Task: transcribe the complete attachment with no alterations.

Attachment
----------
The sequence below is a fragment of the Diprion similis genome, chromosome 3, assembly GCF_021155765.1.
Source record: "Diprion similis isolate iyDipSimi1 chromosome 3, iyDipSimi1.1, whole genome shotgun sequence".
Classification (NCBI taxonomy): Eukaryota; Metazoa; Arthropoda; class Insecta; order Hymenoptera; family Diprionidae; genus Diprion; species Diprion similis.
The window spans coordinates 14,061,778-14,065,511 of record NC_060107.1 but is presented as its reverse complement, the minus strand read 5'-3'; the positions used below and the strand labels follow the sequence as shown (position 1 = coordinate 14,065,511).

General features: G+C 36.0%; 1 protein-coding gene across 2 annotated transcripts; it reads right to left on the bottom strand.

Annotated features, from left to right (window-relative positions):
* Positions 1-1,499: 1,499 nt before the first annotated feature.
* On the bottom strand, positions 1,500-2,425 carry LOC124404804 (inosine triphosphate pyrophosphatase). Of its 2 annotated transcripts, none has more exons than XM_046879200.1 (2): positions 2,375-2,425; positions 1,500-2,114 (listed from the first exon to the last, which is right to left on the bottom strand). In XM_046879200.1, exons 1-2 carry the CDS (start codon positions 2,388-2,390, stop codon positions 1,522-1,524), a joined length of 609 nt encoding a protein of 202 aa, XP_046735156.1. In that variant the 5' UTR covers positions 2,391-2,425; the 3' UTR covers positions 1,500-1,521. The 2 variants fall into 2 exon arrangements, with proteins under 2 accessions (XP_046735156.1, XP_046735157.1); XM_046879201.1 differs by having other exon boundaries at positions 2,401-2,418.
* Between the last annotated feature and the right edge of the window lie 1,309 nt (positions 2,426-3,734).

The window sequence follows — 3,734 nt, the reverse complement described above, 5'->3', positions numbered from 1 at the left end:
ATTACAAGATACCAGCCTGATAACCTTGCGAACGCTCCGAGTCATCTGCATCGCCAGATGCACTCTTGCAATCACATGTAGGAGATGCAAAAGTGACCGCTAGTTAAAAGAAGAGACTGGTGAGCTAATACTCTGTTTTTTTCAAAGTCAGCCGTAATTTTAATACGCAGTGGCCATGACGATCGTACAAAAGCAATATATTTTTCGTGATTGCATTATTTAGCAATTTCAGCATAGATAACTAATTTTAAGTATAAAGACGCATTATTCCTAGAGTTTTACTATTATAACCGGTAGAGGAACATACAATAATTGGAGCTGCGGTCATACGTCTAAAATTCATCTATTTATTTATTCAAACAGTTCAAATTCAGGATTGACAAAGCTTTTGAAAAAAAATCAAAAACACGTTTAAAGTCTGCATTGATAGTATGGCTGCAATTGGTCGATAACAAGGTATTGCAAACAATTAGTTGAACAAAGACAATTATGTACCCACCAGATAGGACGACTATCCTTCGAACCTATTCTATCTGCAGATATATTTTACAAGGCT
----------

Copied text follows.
The sequence below is a fragment of the Diprion similis genome, chromosome 3, assembly GCF_021155765.1.
Source record: "Diprion similis isolate iyDipSimi1 chromosome 3, iyDipSimi1.1, whole genome shotgun sequence".
Classification (NCBI taxonomy): Eukaryota; Metazoa; Arthropoda; class Insecta; order Hymenoptera; family Diprionidae; genus Diprion; species Diprion similis.
The window spans coordinates 14,061,778-14,065,511 of record NC_060107.1 but is presented as its reverse complement, the minus strand read 5'-3'; the positions used below and the strand labels follow the sequence as shown (position 1 = coordinate 14,065,511).

General features: G+C 36.0%; 1 protein-coding gene across 2 annotated transcripts; it reads right to left on the bottom strand.

Annotated features, from left to right (window-relative positions):
* Positions 1-1,499: 1,499 nt before the first annotated feature.
* On the bottom strand, positions 1,500-2,425 carry LOC124404804 (inosine triphosphate pyrophosphatase). Of its 2 annotated transcripts, none has more exons than XM_046879200.1 (2): positions 2,375-2,425; positions 1,500-2,114 (listed from the first exon to the last, which is right to left on the bottom strand). In XM_046879200.1, exons 1-2 carry the CDS (start codon positions 2,388-2,390, stop codon positions 1,522-1,524), a joined length of 609 nt encoding a protein of 202 aa, XP_046735156.1. In that variant the 5' UTR covers positions 2,391-2,425; the 3' UTR covers positions 1,500-1,521. The 2 variants fall into 2 exon arrangements, with proteins under 2 accessions (XP_046735156.1, XP_046735157.1); XM_046879201.1 differs by having other exon boundaries at positions 2,401-2,418.
* Between the last annotated feature and the right edge of the window lie 1,309 nt (positions 2,426-3,734).

The window sequence follows — 3,734 nt, the reverse complement described above, 5'->3', positions numbered from 1 at the left end:
ATTACAAGATACCAGCCTGATAACCTTGCGAACGCTCCGAGTCATCTGCATCGCCAGATGCACTCTTGCAATCACATGTAGGAGATGCAAAAGTGACCGCTAGTTAAAAGAAGAGACTGGTGAGCTAATACTCTGTTTTTTTCAAAGTCAGCCGTAATTTTAATACGCAGTGGCCATGACGATCGTACAAAAGCAATATATTTTTCGTGATTGCATTATTTAGCAATTTCAGCATAGATAACTAATTTTAAGTATAAAGACGCATTATTCCTAGAGTTTTACTATTATAACCGGTAGAGGAACATACAATAATTGGAGCTGCGGTCATACGTCTAAAATTCATCTATTTATTTATTCAAACAGTTCAAATTCAGGATTGACAAAGCTTTTGAAAAAAAATCAAAAACACGTTTAAAGTCTGCATTGATAGTATGGCTGCAATTGGTCGATAACAAGGTATTGCAAACAATTAGTTGAACAAAGACAATTATGTACCCACCAGATAGGACGACTATCCTTCGAACCTATTCTATCTGCAGATATATTTTACAAGGCT